June 18, 1993. Rehearing Denied July 15, 1993.
Paul O.H. Pigman, Jack M. Weiss, George C. Freeman, III, Dorothy H. Wimberly, Stone, Pigman, Walther, Wittmann Hutchinson, New Orleans, LA, Irving Ferman, Washington, DC, for plaintiff-appellant.
David W. Hettig, Palo Alto, CA, Charles C. Marson, San Francisco, CA for amici-morici, et al.
Gary Allen, Chief, Teresa E. McLaughlin, Gilbert S. Rothenberg, Appellate Section, Tax Div., Justice Dept., Washington, DC, for defendant-appellee.
Appeals from the United States District Court for the Eastern District of Louisiana.
Bertha Paglin Ferman, acting in her capacity as executrix of the estate of Jules J. Paglin, brought this action against the United States to obtain a refund of $117,362.03 in federal estate taxes, plus interest and costs. Ferman asserts that an amendment to the Internal Revenue Code, which retroactively restricted the availability of an estate tax deduction for the sale of employer securities to an employee stock ownership plan, violates due process as applied to Paglin's estate. The parties filed cross-motions for summary judgment before the district court, which granted summary judgment in favor of the government. Ferman appeals from that judgment. Finding that, in the context of the facts before us, the retroactive amendment to the deduction at issue does not constitute a violation of due process, we affirm the district court's grant of summary judgment in favor of the government.
The facts in the case before us are not in dispute, and they have been presented by the court below. See Ferman v. United States, 790 F. Supp. 656 (E.D.La. 1992). The following is a brief discussion of (a) section 2057 of Title 26 and its amendment, (b) the facts relevant to this appeal, and (c) the proceedings below.
A. Section 2057
The Tax Reform Act of 1986, Pub.L. No. 99-514, 100 Stat. 2085 (the Act), was enacted on October 22, 1986. Section 1172(a) of the Act added section 2057 to the Internal Revenue Code, which allowed estates a deduction for fifty percent of the "qualified proceeds" of a "qualified sale" of any employer securities to an employee stock ownership plan (ESOP). See 26 U.S.C. § 2057. The term "qualified sale" was defined as "any sale of employer securities by the executor of an estate to . . . an employee stock ownership plan . . . described in section 4975(e)(7)." 26 U.S.C. § 2057(b)(1). "Qualified proceeds" was defined as "the amount received by the estate from the sale of employer securities at any time before the date on which the return of the tax imposed by section 2001 is required to be filed." 26 U.S.C. § 2057(c)(1). Under section 1172(c) of the Act, section 2057 was made applicable to sales by executors required to file estate tax returns after the date of its enactment. As discussed below, section 2057 made it possible for the executor of an estate to purchase stock from a company and then resell that stock to the company's ESOP — usually at a discount so as to provide an incentive for the ESOP to participate in the transaction — in order to receive a fifty percent deduction on the proceeds of that sale.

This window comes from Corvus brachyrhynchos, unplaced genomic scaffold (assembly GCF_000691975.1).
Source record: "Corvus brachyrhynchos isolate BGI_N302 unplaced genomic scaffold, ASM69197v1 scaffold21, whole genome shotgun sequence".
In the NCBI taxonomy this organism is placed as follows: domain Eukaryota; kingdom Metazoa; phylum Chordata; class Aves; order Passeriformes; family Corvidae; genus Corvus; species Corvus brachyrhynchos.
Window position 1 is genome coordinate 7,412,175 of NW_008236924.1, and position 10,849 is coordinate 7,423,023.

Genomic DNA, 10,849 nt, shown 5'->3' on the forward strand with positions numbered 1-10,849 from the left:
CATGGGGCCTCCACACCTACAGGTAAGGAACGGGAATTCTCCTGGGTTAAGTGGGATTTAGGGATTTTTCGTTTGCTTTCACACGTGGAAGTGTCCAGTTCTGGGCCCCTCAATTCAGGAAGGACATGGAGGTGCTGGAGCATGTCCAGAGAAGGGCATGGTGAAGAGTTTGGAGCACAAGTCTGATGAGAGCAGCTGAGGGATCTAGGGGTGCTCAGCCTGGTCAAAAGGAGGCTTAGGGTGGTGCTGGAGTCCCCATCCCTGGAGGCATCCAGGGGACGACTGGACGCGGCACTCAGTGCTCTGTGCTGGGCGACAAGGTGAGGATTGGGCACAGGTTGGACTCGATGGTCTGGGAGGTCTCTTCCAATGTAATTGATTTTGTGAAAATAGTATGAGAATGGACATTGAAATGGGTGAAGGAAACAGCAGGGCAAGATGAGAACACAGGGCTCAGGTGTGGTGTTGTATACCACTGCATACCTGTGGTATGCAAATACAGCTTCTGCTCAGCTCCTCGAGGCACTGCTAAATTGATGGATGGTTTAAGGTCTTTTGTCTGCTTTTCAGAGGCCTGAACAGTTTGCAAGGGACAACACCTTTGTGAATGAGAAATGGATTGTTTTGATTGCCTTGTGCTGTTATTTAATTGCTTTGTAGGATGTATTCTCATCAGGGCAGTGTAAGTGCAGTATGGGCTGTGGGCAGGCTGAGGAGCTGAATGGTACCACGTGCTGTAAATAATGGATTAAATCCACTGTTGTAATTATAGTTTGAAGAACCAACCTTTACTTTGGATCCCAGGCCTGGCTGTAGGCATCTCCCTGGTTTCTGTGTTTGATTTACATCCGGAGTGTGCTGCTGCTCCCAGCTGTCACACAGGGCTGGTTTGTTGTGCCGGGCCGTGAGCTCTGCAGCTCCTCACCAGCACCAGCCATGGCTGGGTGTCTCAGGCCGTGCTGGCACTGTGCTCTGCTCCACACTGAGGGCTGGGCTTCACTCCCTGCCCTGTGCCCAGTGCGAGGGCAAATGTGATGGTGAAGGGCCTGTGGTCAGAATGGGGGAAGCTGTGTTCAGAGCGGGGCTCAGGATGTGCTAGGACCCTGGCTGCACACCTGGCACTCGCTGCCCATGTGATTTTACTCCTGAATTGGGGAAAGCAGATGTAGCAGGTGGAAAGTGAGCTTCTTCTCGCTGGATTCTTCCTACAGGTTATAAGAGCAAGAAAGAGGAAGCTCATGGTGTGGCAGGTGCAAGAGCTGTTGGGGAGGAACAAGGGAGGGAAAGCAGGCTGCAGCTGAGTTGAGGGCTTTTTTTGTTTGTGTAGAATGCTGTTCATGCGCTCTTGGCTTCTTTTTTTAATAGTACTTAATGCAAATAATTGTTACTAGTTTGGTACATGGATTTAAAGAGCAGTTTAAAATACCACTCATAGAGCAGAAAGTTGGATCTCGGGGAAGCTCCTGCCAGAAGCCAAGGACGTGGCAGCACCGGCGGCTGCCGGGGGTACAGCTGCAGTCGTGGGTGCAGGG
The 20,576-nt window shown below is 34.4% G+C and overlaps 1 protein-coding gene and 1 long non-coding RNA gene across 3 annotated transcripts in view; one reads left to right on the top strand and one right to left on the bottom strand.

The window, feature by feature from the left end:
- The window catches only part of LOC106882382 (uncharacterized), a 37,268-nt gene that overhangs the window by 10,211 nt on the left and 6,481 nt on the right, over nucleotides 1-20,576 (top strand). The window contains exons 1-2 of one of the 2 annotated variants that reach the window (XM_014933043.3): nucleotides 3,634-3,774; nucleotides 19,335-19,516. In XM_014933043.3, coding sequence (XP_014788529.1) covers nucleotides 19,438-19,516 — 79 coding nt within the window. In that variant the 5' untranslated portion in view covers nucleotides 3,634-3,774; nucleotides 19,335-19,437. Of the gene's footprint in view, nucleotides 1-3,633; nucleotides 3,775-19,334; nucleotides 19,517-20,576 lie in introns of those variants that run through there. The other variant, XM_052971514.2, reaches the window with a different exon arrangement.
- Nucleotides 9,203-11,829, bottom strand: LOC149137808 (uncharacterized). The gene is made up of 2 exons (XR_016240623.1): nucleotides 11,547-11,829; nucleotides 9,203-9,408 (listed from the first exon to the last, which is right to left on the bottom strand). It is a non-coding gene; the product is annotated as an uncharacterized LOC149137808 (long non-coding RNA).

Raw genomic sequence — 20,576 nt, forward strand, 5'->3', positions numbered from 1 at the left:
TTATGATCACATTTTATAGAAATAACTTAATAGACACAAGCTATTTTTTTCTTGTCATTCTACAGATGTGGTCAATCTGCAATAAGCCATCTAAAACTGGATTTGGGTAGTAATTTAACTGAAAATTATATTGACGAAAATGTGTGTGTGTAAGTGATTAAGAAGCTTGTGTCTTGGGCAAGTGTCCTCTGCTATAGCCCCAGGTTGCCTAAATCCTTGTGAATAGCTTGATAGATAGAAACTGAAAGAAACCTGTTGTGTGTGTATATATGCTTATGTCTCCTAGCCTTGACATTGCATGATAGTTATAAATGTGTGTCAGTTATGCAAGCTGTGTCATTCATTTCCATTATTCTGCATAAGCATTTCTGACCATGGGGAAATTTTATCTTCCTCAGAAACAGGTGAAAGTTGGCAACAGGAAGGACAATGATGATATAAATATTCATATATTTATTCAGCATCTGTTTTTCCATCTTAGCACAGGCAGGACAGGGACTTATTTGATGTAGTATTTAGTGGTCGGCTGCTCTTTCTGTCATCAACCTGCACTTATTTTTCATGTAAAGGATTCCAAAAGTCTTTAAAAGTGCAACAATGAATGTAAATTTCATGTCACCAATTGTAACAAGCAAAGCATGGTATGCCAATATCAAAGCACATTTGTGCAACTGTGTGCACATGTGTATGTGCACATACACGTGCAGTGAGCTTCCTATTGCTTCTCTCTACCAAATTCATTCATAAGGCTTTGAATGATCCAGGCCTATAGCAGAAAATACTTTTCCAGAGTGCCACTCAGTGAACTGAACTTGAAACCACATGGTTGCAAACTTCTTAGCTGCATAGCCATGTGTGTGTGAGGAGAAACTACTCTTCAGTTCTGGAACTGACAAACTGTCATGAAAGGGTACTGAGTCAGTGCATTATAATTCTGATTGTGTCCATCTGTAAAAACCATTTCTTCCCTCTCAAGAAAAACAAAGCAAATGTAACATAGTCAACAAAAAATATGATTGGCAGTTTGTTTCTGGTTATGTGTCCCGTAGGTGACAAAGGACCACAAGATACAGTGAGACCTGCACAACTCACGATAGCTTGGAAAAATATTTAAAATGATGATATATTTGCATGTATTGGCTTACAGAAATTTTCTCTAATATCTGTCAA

On January 5, 1987, the Internal Revenue Service (IRS) issued a news release addressing a number of statutory changes affecting employee plans. This notice was formally published on January 25, 1987 as Notice 87-13, 1987-1 C.B. 432 (Notice 87-13). "Question-and-answer 23" of Notice 87-13 indicated that, "[p]ending the enactment of clarifying legislation," the IRS would not recognize the deduction permitted under section 2057 unless (1) the decedent directly owned securities before death and (2) the securities were allocated or held for future allocation by the plan in specified ways. Id. at 442.
On February 26, 1987, proposed legislation concerning the scope of section 2057's deduction was introduced into Congress. The bill's sponsors stated that it "would confirm the positions taken in IRS Notice 87-13" and that, "[b]ecause these provisions accurately reflect Congressional intent in enacting the provision, this clarification would be effective as if included in the [1986 Act]." 133 CONG. REC. H845 (daily ed. Feb. 27, 1987); 133 CONG.REC. S2532 (daily ed. Feb. 27, 1987). This proposal made its way into the Omnibus Reconciliation Act of 1987, Pub.L. No. 100-185, 101 Stat. 1330 (the 1987 Act), which was enacted into law on December 22, 1987. Section 10411 of this Act amended section 2057 of the Internal Revenue Code to impose the additional requirements identified in Notice 87-13, effective as if the provision had been contained in the 1986 Act. The legislative history behind the enactment of the 1987 Act states, in pertinent part,
Although not important for the purposes of resolving the case before us, we note that section 2057 was subsequently repealed for the estates of persons dying after July 12, 1989. See Omnibus Budget Reconciliation Act of 1989, Pub.L. No. 101-239, 103 Stat. 2106, 2352-2354, § 7304(a).
[i]n enacting the estate tax deduction[,] Congress intended that it would be utilized in a limited number of transactions with a relatively modest revenue loss. As drafted, the estate tax deduction was significantly broader than what was originally contemplated by Congress in enacting the provision. The committee believes it is necessary to conform the statute to the original intent of Congress in order to prevent a significant revenue loss under the Tax Reform Act of 1986.
While Congress intended to encourage transfers of employer securities to ESOPs by providing for partial elimination of estate tax liability, it was not intended that estates be able to eliminate all estate tax liability through use of the deduction[,] or that the securities acquired in a transaction for which the deduction was claimed need not be allocated to plan participants. The provision would not have been adopted in its present form had the full extent of the revenue impact and the effect of the provision been recognized.